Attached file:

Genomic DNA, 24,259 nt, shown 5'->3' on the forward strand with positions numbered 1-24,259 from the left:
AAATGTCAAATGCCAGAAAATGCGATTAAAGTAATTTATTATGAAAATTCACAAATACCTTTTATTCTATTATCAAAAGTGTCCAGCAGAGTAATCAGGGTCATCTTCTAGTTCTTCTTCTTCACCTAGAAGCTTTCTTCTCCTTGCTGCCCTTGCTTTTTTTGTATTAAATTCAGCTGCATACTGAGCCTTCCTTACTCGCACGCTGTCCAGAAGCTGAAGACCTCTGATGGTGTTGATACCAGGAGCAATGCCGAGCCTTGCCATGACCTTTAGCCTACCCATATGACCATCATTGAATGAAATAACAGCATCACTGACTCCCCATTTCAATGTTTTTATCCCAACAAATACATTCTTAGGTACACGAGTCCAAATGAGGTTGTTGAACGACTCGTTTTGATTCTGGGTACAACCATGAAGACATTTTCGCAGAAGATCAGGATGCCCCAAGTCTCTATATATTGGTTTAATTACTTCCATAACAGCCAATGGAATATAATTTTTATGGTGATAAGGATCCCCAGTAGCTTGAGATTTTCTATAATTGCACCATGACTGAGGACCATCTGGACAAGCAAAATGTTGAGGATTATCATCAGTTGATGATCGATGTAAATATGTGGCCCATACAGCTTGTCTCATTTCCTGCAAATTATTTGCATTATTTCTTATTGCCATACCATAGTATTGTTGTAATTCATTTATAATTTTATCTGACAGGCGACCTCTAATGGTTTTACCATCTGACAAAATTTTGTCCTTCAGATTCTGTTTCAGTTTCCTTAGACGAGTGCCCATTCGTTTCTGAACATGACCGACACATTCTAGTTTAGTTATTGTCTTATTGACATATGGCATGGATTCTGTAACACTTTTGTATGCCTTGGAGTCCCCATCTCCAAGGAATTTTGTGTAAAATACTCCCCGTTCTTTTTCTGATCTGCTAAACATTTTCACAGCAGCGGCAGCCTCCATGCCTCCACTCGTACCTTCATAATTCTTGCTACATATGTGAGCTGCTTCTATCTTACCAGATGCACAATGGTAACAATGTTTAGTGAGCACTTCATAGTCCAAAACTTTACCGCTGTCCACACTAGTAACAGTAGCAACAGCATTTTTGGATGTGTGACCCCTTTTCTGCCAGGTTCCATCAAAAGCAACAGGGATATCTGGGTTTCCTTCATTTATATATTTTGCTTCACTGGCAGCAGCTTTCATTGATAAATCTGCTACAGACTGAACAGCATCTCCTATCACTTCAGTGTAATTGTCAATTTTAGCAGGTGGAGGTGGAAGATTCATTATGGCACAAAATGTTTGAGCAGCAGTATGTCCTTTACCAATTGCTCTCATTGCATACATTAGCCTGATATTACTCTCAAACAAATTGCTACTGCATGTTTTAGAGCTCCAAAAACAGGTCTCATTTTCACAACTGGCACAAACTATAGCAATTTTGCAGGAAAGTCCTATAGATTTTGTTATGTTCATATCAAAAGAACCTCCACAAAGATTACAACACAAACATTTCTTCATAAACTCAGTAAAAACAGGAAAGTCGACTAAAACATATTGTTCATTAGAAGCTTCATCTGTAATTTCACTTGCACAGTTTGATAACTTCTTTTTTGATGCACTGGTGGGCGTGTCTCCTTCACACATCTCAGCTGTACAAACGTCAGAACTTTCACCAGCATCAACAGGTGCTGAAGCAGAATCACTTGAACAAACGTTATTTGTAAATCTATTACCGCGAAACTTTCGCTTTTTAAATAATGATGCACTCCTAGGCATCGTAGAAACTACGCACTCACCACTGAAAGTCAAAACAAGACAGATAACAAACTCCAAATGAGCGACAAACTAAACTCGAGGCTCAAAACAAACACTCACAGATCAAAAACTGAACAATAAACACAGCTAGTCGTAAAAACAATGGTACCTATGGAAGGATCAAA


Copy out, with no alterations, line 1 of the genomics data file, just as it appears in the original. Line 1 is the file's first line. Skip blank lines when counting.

Genomic DNA, 24,259 nt, shown 5'->3' on the forward strand with positions numbered 1-24,259 from the left: